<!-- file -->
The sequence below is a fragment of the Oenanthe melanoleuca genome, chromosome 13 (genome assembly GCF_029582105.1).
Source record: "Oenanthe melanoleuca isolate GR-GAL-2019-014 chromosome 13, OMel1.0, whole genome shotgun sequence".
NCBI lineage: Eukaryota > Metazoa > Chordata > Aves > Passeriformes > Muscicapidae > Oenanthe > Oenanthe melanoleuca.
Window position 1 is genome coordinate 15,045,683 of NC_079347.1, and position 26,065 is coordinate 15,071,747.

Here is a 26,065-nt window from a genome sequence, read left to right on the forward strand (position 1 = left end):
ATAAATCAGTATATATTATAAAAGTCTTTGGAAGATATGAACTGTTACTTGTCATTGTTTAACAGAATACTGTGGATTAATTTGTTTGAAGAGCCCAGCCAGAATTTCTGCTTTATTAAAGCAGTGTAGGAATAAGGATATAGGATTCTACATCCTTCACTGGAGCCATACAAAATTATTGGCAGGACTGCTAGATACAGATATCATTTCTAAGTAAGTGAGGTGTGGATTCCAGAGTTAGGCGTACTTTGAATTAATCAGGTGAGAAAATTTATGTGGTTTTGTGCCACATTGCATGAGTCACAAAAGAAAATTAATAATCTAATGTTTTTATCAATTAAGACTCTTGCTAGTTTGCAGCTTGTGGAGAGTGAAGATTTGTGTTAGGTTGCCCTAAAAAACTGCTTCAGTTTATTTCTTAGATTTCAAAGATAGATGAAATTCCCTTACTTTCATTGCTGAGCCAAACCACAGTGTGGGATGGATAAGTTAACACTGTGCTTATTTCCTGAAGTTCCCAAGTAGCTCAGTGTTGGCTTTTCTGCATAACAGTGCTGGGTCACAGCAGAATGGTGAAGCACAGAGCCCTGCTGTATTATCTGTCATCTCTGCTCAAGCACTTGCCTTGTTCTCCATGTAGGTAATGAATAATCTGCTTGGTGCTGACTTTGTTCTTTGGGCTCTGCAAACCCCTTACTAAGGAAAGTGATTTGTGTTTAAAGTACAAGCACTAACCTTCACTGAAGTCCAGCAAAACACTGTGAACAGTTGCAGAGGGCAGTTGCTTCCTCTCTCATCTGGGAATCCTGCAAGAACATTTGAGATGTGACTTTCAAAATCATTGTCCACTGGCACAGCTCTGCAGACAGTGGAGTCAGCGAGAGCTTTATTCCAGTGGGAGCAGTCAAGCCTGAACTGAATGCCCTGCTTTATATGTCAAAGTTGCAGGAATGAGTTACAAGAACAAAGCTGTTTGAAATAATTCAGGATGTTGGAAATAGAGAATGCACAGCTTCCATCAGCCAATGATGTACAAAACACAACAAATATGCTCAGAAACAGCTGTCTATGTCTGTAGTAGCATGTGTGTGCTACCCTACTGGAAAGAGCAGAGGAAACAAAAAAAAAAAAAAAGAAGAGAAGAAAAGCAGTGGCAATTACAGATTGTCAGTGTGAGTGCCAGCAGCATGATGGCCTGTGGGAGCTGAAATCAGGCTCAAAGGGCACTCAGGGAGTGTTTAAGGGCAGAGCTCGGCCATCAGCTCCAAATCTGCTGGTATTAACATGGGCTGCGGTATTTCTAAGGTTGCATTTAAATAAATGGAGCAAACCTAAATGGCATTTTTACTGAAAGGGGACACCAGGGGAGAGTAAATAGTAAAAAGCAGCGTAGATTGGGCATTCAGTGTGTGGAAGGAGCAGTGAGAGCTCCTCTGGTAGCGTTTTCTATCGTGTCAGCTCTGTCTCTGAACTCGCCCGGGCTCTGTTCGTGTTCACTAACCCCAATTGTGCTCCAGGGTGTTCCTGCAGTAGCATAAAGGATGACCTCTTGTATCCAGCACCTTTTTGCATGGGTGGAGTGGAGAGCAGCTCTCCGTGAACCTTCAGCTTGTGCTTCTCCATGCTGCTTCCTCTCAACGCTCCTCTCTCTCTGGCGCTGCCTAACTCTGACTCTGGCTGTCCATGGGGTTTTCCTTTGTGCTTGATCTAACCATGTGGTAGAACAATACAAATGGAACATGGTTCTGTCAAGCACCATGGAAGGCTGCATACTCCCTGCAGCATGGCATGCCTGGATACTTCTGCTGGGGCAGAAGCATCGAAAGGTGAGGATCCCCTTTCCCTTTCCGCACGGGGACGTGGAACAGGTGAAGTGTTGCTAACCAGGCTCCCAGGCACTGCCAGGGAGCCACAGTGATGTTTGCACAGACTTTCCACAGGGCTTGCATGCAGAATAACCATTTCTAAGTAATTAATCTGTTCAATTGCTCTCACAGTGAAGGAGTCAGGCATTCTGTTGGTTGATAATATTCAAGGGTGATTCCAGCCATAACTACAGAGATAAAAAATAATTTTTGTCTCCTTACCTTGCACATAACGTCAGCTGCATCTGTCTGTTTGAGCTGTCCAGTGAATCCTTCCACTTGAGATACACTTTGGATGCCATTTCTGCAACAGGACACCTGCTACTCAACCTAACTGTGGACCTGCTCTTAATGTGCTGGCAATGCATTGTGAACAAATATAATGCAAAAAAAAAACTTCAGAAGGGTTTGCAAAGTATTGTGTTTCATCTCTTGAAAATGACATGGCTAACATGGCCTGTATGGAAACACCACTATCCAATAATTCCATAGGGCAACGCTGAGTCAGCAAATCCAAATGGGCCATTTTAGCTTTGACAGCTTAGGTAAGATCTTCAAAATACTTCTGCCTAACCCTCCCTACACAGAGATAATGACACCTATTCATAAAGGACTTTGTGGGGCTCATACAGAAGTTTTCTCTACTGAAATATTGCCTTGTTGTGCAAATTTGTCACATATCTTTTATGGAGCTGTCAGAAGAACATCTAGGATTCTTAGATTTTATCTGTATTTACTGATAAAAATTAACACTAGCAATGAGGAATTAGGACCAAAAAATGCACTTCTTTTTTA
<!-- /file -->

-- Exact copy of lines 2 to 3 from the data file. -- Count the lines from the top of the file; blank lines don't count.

Source record: "Oenanthe melanoleuca isolate GR-GAL-2019-014 chromosome 13, OMel1.0, whole genome shotgun sequence".
NCBI lineage: Eukaryota > Metazoa > Chordata > Aves > Passeriformes > Muscicapidae > Oenanthe > Oenanthe melanoleuca.